Choosing Health and Healing Over Ideology and Outdated Ideas
By recognizing that science is no more insulated from politics than any other discipline, executives can act with greater confidence or awareness of the forces arrayed against them. Ideology pervades that world, where truth, critical thought and the scientific method itself yield to blanket assertions, arbitrary diagnoses and harmful forms of treatment.
In those circumstances, an executive's duty - to the principle of corporate wellness and fidelity to the facts - is to communicate, always, and educate, perpetually. In other words, an executive must assure his employees that help is available to cure an addiction to drugs, alcohol or illicit substances.
The trust factor must be a matter of official policy, enshrined in words and exemplified in deeds, so every worker knows that they have an ally - their company supports them - in the goal to eradicate addiction, and promote health and healing.Concerning the latter, which represents a clean break from the current system, a company must explain why the status quo is unacceptable, both as a matter of moral justice and economic reality.
In my role as Founder of The Holistic Sanctuary , I know of what I write and say about this discussion, because the stakes - the contrasts between recovery and relapse - are so high, and the difference in results is so vivid, it sometimes takes courage to reveal the glaringly obvious.
Speaking Truth to Power: Achieving Wellness by Honoring the Facts
A company that acknowledges the severity of addiction in the workplace is halfway towards achieving the culture of wellness every employee deserves to receive. The remainder of this journey rests with belief in the scientific method, not antiquated ideas, generic forms of treatment or the consumption of multiple amounts of prescriptions drugs - a "chemical cocktail" - for which there is no testing (as a single, concentrated unit), but countless side effects and additional damage to the body.
The completion of this undertaking is, in the final analysis, a return to - not a discovery of - fundamental laws: That healing of the brain, the repair and rejuvenation of the neurotransmitters that act as pleasure points for cravings and addiction, is a real, visible (through brain scan images) and undeniable fact.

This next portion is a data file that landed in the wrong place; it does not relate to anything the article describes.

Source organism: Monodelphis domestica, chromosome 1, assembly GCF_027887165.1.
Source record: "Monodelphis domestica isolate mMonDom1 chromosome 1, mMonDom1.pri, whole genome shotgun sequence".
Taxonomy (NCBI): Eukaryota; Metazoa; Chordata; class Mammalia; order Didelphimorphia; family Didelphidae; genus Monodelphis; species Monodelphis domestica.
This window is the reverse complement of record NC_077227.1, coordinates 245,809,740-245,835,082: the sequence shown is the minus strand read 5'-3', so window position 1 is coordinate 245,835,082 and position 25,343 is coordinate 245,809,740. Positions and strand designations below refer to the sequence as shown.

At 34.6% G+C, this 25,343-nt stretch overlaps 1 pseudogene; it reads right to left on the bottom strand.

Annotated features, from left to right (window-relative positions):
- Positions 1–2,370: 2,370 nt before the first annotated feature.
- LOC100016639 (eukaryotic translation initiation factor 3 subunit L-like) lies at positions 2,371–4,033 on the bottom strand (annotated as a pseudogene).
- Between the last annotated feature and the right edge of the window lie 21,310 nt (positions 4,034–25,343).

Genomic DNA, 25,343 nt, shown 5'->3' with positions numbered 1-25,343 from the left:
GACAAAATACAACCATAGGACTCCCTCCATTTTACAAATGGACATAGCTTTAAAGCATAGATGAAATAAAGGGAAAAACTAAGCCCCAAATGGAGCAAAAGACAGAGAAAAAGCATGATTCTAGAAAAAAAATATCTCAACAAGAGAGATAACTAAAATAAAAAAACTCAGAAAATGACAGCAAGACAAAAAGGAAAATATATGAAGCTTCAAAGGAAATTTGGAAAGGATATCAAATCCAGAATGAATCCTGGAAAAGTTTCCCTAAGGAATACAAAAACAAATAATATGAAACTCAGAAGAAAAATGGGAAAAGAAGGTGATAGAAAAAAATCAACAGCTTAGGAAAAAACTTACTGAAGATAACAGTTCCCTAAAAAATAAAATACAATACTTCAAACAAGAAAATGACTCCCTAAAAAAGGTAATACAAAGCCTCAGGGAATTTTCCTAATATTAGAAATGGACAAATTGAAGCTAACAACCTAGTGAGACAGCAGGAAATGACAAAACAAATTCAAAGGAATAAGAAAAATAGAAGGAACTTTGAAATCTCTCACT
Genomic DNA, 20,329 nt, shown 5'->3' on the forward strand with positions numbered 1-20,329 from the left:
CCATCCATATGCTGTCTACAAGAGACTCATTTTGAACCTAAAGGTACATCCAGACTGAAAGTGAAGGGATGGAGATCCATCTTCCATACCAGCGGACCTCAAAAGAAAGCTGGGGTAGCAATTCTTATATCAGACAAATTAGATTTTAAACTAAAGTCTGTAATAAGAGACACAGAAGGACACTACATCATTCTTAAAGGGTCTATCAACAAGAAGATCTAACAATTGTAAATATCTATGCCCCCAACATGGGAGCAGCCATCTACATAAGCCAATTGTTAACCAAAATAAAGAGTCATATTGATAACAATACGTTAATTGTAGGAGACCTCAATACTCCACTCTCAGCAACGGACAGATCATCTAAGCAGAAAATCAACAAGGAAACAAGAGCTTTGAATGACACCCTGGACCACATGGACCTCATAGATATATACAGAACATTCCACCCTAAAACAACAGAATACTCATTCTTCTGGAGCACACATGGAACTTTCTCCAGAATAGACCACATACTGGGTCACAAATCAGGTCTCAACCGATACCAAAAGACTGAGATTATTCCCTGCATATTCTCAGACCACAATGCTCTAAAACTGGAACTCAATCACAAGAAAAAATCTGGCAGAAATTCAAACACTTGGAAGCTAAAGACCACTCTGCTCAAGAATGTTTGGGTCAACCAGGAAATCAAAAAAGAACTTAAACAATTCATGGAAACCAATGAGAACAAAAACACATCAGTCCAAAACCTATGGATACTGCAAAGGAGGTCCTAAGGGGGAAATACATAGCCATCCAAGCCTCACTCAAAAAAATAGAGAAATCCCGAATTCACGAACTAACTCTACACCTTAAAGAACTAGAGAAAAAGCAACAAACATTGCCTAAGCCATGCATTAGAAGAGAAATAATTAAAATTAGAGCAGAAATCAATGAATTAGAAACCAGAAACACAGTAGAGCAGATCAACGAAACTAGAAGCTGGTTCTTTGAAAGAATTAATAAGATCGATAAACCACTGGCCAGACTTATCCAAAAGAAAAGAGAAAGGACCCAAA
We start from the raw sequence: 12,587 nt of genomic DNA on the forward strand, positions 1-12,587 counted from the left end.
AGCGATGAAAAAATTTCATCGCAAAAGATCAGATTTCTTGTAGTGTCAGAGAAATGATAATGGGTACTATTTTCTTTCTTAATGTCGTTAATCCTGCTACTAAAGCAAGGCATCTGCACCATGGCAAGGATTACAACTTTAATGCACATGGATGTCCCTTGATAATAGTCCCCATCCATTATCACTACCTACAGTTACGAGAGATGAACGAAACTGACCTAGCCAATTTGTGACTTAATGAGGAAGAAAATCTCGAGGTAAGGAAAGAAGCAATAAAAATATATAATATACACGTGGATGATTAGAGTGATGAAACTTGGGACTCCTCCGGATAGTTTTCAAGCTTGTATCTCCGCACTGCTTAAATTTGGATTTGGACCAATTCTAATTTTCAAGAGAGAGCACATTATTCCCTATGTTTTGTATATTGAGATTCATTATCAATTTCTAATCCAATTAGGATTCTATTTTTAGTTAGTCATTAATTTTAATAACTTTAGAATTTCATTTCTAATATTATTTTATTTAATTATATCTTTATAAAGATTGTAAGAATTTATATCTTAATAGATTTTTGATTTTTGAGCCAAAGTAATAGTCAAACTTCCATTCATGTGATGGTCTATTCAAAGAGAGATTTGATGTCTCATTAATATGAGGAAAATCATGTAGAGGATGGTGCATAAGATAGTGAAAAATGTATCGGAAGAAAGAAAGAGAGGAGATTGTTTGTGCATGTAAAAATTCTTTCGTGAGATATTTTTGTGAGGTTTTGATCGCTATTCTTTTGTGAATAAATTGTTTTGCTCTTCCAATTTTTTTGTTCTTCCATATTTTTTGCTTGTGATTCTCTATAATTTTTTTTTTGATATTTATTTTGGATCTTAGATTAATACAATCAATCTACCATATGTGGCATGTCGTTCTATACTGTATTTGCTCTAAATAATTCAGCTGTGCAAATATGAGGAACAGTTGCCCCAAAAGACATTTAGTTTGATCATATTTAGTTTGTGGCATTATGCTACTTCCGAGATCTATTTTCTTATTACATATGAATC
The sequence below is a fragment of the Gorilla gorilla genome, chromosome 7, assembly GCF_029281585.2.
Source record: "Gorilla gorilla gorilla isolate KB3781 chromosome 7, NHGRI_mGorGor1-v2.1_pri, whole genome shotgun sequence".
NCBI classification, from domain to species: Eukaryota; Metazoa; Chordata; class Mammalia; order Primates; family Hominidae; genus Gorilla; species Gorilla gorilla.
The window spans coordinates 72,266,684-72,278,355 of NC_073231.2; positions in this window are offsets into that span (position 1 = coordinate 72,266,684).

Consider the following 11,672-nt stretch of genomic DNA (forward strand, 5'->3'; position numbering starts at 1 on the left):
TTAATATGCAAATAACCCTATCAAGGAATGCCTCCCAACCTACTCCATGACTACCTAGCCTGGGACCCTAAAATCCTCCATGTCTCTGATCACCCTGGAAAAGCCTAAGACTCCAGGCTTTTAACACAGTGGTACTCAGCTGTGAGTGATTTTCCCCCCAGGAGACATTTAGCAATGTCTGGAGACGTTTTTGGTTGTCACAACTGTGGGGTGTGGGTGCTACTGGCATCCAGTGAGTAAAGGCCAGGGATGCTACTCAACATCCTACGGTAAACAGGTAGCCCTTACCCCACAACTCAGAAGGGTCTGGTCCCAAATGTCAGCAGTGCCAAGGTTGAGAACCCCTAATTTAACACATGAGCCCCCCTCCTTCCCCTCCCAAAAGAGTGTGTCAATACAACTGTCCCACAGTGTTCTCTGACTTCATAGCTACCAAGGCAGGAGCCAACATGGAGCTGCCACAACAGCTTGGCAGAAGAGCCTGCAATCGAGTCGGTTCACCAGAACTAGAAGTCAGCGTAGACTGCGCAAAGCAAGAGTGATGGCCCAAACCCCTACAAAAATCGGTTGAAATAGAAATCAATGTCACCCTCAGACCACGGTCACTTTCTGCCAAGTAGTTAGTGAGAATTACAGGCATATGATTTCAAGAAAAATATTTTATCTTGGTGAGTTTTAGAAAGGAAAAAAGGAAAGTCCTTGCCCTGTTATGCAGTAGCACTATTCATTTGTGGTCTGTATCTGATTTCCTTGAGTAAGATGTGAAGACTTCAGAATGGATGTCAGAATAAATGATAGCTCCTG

From there, we no longer deal with questions involving if; we may direct our attention to the category of how. As in, "How do we safely and effectively customize a healing protocol, which returns the brain to its pre-addictive state boosts the immune system and gives a person a second chance at life?"
That query asks and answers itself, in terms of what we know and what we should not do. We should not - and we must not - demean employees suffering from addiction, we must not confuse medication as a solution, and we must never accept dogma as gospel, as a replaceable brand of truth. For, there is only one truth, not a series of multiple choices in which everything is true.
Simply stated, it is not true that conventional drug rehab centers have an impressive success rate. It is not true that 12-step programs and attack therapy have any impact on healing the brain. It is not true that addiction is an incurable disease.
Finally, it is not true that companies have to be bystanders or accomplices to an intellectually bankrupt system of "treatment." Upon acknowledging that addiction afflicts many otherwise talented and decent people, employers must make healing their mission. With leadership and resolution, every company can complete that calling.
About the Author:
Johnny Tabaie is the Founder and Director of The Holistic Sanctuary, home of the exclusive, all-natural and proprietary Pouyan Method, which enables patients to permanently end a variety of addictions.